Next phase in Trump impeachment inquiry begins
Jonathan Turley, a professor at George Washington University Law School, said that George Washington's "powdered hair would catch on fire" if you told him the US Congress could impeach a president over conversations they had with a foreign leader.
Turley noted that Washington had a robust view on executive privilege.
"George Washington was the first guy to raise extreme executive privilege claims," Turley said. "He had a rather robust view of what a president could say."
"If you were going to make a case to George Washington that you could impeach over a conversation he had with another head of state — I expect his hair, his powdered hair would catch on fire."
Professor Michael Gerhardt told the committee he respectfully disagrees with fellow witness Jonathan Turley's argument that the House cannot charge the President with obstruction of Congress while the courts decide how to rule on Trump's refusal of comply with all subpoenas.
"His refusal to comply with those subpoenas is an independent event. It's apart from the courts. It's a direct assault on the legitimacy of this inquiry, which is crucial to the exercise of this power," Gerhardt said.
The Republicans just wrapped up their 45-minute round of questioning.
Before moving on to individual members' questions, House Judiciary Chair Jerry Nadler noted that this would have been the time where Trump's lawyers could question the four professors — but they chose not to show.
"I note that this is the moment in which the White House would have had an opportunity to question the witnesses, but they declined our invitation," Nadler said.
Some background: In a Sunday letter to Nadler, White House counsel to the President Pat Cipollone said, "We cannot fairly be expected to participate in a hearing while the witnesses are yet to be named and while it remains unclear whether the Judiciary Committee will afford the President a fair process through additional hearings. More importantly, an invitation to an academic discussion with law professors does not begin to provide the President with any semblance of a fair process. Accordingly, under the current circumstances, we do not intend to participate in your Wednesday hearing."
Law professor Jonathan Turley said the record against President Trump is "one of the thinnest records ever to go forward on impeachment."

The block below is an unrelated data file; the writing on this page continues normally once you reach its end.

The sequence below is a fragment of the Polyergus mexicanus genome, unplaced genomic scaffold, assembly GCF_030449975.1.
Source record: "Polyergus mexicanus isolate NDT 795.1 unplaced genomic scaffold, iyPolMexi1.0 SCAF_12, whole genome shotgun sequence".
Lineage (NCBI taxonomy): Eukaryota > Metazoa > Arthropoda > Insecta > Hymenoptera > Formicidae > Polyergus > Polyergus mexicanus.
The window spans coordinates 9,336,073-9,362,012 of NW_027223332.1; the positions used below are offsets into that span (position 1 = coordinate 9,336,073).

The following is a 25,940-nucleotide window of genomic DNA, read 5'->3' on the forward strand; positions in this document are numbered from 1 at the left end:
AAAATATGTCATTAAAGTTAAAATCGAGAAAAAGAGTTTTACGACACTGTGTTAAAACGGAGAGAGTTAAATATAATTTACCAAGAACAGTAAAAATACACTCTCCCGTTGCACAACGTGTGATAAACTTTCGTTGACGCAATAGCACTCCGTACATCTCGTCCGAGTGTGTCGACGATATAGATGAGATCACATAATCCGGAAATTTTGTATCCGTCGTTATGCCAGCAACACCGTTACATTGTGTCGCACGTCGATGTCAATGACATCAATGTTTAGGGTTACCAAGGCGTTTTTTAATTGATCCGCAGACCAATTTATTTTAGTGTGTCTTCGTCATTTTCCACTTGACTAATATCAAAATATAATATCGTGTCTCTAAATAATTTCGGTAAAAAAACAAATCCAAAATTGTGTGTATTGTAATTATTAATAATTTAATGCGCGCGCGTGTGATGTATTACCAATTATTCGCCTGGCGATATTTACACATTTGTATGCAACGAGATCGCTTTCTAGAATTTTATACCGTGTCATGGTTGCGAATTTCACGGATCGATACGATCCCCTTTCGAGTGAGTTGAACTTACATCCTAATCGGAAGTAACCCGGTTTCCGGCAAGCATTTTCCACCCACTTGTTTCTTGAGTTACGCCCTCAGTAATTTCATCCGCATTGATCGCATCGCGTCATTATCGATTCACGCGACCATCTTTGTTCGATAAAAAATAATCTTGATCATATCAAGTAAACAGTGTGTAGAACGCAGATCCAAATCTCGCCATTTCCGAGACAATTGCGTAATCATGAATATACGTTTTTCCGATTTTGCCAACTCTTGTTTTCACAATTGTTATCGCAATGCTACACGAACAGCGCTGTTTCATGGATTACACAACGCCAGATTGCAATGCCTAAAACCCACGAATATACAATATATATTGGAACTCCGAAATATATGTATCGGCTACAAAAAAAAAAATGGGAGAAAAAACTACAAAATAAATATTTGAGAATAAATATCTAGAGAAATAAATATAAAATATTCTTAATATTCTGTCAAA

The only other record that could be as thin as the one against Trump is the record against President Andrew Johnson, he said.
"But this is certainly the thinnest of the modern record. If you take a look at the size of the record of Clinton and Nixon, they were massive in comparison to this, which is almost wafer thin in comparison," Turley said.
The record against Trump, he said, "has left doubts in the minds of people" about what happened.
"There's a difference between requesting investigations and a quid pro quo. You need to stick the landing on the quid pro quo. You need to get the evidence to support it. It might be out there, I don't know. But it's not in this record," Turley said.
A number of members on the House Judiciary Committee — and some of the witnesses testifying today — have a unique historical perspective on the unfolding impeachment inquiry and today’s hearing.
Some of the lawmakers on the panel served in Congress during the 1998 impeachment inquiry into then-President Bill Clinton, and some of the witnesses appearing today also took part in that inquiry.
Here's who took part in the Clinton inquiry:
- House Judiciary Committee Chair Jerry Nadler
- Democratic Reps. Zoe Lofgren and Sheila Jackson Lee
- Republican Rep. Jim Sensenbrenner, who served as a House manager during the Senate's impeachment trial
- Professors Jonathan Turley and Michael Gerhardt, who participated as legal experts
Turley mentioned that in his testimony today, saying, “Twenty one years ago, I sat before you, Chairman Nadler, and this committee to testify at the impeachment of President William Jefferson Clinton. I never thought that I would have to appear a second time to address the same question with regard to another sitting President, yet here we are.”
Turley went on to say, “The elements are strikingly similar. The intense rancor and rage of the public debate is the same. The atmosphere that the framers anticipated, the stifling intolerance of opposing views is the same.”
Ranking member Rep. Doug Collins is squeezing a stress ball as the witnesses testify at today's hearing.
Republican counsel Paul Taylor is now asking the panel of law experts questions.
After he finishes his questioning, each member will get 5 minutes to ask questions. There are 41 members on this committee.
The hearing will end with closing statements.
Jonathan Turley, a professor at George Washington University Law School, cautioned against the speed and scope of the impeachment inquiry, saying, "Fast and narrow is not a good recipe."
He pointed to the two previous impeachment trials in US history: The case against Bill Clinton was too narrow, and the one against Andrew Johnson was both too fast and too limited.
"Fast and narrow is not a good recipe for impeachment," he said. "They tend not to survive. They tend to collapse in front of the Senate. Impeachments are like buildings. There's a ratio between your foundation and your height. And this is the highest structure you can build."
Professor Jonathan Turley cautioned the committee against impeaching the President over the White House's fight against the House's subpoenas to interview administration witnesses.
"If you impeach a president, if you make a high crime and misdemeanor out of going to the courts, it is an abuse of power. It's your abuse of power," Turley said.
"You're doing precisely what you're criticizing the President for doing. We have a third branch that deals with conflicts at the other two branches. What comes out of there and what you do with it is the very definition of legitimacy."